Lord Beloff alleges that a "rash of 'media studies' and gender studies' and the rest, whose only contribution to the economy is keeping young people off the labour market" has devalued higher education. Too much effort is given over, he claims, in finding "a home for study no matter how eccentric".
In the same issue Michael Aris informs us that his Oxford research fellowship is allowing him to research the life of Vanarathna, the last Indian Buddhist to visit Tibet in the early 15th century.
Eccentricity may be in the eye of the beholder and both gender and media studies have produced studies on its further reaches (but so have more traditional areas of study). I applaud Professor Aris's academic endeavour. However, I wonder why attempts to understand the relationships between the sexes, with all their political, sociological and cultural ramifications or to understand how mass media shapes our world is less worthy of taxpayers' money than researching the life of (to the majority) an obscure 15th- century Indian Buddhist; or why the one is deemed reputable scholarship and the others not?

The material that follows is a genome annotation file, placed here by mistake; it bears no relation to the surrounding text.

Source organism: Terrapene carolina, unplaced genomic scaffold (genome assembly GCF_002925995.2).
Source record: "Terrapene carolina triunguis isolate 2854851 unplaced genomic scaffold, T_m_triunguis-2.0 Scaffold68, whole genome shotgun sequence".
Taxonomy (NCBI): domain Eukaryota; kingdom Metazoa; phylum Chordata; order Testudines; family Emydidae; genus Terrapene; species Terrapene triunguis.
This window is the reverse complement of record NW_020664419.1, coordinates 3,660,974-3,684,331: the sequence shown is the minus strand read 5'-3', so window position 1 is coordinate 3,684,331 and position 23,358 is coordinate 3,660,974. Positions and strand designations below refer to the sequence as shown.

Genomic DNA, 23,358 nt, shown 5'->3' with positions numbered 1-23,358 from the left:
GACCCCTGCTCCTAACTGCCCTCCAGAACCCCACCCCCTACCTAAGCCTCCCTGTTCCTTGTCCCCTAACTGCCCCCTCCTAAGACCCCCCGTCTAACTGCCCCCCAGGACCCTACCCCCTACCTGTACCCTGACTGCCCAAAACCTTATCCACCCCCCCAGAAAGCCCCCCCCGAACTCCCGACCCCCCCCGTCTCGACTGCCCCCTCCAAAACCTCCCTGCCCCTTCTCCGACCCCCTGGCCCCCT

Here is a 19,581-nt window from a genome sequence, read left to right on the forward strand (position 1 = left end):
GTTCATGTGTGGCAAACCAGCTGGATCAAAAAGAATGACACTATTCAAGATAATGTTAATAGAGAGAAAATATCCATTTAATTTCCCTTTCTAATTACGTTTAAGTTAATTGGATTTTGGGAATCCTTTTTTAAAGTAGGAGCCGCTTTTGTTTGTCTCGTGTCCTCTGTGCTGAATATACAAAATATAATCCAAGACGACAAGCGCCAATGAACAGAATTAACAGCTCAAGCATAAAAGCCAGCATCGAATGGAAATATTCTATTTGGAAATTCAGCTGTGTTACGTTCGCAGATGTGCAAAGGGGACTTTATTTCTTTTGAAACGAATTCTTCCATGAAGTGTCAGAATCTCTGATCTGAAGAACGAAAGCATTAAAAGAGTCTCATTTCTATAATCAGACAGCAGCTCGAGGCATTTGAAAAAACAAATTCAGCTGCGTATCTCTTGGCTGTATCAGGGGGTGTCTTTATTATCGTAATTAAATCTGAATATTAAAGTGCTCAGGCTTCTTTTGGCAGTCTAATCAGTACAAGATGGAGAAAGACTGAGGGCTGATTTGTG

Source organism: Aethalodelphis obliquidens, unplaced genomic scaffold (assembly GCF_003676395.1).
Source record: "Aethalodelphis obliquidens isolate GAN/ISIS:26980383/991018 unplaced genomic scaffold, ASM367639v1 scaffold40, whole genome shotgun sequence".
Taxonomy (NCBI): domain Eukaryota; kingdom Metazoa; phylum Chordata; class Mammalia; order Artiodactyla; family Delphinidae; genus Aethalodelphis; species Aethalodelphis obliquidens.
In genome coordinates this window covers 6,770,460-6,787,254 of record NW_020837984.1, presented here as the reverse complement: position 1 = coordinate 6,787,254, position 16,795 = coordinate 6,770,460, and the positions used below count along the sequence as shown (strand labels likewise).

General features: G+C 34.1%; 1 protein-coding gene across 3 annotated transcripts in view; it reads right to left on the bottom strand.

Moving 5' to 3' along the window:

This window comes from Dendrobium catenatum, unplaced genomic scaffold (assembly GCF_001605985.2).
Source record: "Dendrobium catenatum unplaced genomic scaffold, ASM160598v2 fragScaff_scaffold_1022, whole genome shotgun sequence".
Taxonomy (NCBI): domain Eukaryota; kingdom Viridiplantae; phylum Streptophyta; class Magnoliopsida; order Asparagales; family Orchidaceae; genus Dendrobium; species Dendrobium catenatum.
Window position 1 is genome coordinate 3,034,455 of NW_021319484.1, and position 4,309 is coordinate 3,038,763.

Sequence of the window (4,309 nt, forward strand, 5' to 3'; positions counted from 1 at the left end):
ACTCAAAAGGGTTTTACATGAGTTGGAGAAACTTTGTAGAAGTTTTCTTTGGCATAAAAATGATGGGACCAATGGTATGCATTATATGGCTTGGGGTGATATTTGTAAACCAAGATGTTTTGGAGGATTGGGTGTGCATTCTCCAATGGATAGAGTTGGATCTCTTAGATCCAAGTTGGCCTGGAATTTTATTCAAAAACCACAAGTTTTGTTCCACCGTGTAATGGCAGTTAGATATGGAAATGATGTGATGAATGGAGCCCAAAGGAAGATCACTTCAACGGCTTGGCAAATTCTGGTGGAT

Terry Philpot Silkham Road, Oxted, Surrey